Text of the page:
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Every day is Thanksgiving, but we dedicate one day to talk about it.  One undeniable detail of the US popular T’giving narrative involves a transAtlantic vessel, Mayflower.  Some of this info about the Mayflower might be new. Less than a decade after arriving in North America, it may have been dismantled and used in a barn building project.  Reference to Mayflower, original and replica, can be found in these previous blog posts.

Of course, instances of earlier thanksgiving in the US exist, like this one from 1607 and involved a vessel named Virginia, in Maine.   My point is . . . it’s a story of migration by ship.

That’s the connection:  this blog features ships, and this post is a sampling of vessels that’ve called in the sixth boro in recent weeks and months, like The Amigo, a 2012 Croatia-built asphalt/bitumen tanker. Cargo in the tanks needs to be kept well above the boiling point to maintain liquidity.

MSC Shirley is a 2000-built Polish-built container ship with a capacity of 2024 teu.

Seaways Redwood is a 2013 South Korea-built crude tanker.  South Korea currently builds the highest percentage of global shipping, although other Pacific Asian countries are in second and third places, as you’ll see in this sampling. 

Grande Texas is a PCTC built 2021 in China, off Ningbo.  She has the capacity of 7,600 ceu (car equivalent units).

Ardmore Dauntless and Ardmore Enterprise, both built South Korea but in 2015 and 2013, respectively.  Enterprise has slightly larger capacity. 

Aruna Berk is a drybulk carrier launched in China in 2011.

Thor Maximus is a 2005 Japan-built drybulk carrier.

ONE Wren is a 2018 Japan-built 14000 teu container ship.

Atlantic Spirit is a McKeil tanker, launched in 2011 from a shipyard in China.

McKeil is a Canadian company.  McKeil tugboats work mostly the Great Lakes;  one company tug visited the sixth boro a few years back here. 

Thundercat is a 2008 crude carrier built in China.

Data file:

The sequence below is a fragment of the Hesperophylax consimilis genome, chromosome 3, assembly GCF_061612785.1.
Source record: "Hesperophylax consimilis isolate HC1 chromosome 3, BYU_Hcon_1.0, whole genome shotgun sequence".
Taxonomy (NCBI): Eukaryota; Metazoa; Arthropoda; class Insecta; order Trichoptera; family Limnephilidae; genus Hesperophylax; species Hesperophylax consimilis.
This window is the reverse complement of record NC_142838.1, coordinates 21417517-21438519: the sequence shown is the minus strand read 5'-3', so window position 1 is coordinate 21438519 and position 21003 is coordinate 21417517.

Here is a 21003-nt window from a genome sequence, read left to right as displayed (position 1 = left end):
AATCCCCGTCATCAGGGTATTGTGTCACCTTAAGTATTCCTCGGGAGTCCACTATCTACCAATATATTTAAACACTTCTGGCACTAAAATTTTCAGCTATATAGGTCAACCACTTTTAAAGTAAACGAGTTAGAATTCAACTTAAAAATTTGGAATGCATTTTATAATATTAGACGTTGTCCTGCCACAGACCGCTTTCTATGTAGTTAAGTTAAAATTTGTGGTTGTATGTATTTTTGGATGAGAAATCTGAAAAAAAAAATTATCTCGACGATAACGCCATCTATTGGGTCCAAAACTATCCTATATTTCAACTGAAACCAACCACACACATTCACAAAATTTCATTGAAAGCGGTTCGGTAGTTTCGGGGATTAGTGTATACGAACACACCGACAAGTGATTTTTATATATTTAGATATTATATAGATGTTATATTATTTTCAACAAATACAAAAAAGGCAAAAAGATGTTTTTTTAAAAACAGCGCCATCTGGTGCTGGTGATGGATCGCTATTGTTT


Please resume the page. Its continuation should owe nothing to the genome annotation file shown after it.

Given a 1980s cartoon series, I had to chuckle at this name. 

Key Ohana is a 2010 Japan built bulk carrier.  

MSC Agadir is a Korea-built 8886 teu container ship dating from 2012.

Note the scrubbing add-on for emissions.  MSC Shirley, above, also has an exhaust-filtering system.

Northern Jaguar is a 2009 8400-teu container ship built in South Korea.  Small size as it is relative to the ship, the rudder and prop spray size relative to a single container is gigantic;  think of following that down the highway as you would a trailer-mounted container.

Jag Leela is a 1999 South Korea built crude tanker. She appeared on this blog back in 2010 here

Poorly-lit but I include this photo anyhow because it shows Ever Forward, the newest and likely the best-known ship in this post, due to her not moving forward earlier this year.  She’s currently heading south in the Red Sea, getting chased by a friend named Mike

All photos and any errors, WVD, who offers this as an assortment of commercial vessels in and out of the sixth boro. Post 98 in the series appeared here way back in April.

None of these vessels will ever maintain the lasting hold Mayflower has on the US psyche, but the fact is that much of what folks will list as what they are thankful for involves conveyance of vessels like these in and out of the sixth boro.  That’s part of why I do posts like this one.

Happy thanksgiving today.

 

Other Evergreen F-class vessels have called in the sixth boro.  So can you be sure which one this is?

Justine McAllister had the port bow.  Again, name that ship?  I could just be pulling your leg with that title.

 

Yup, this is the now much-maligned Ever Forward.

I too have made the same jokes about ever backward, ever sideways . . . .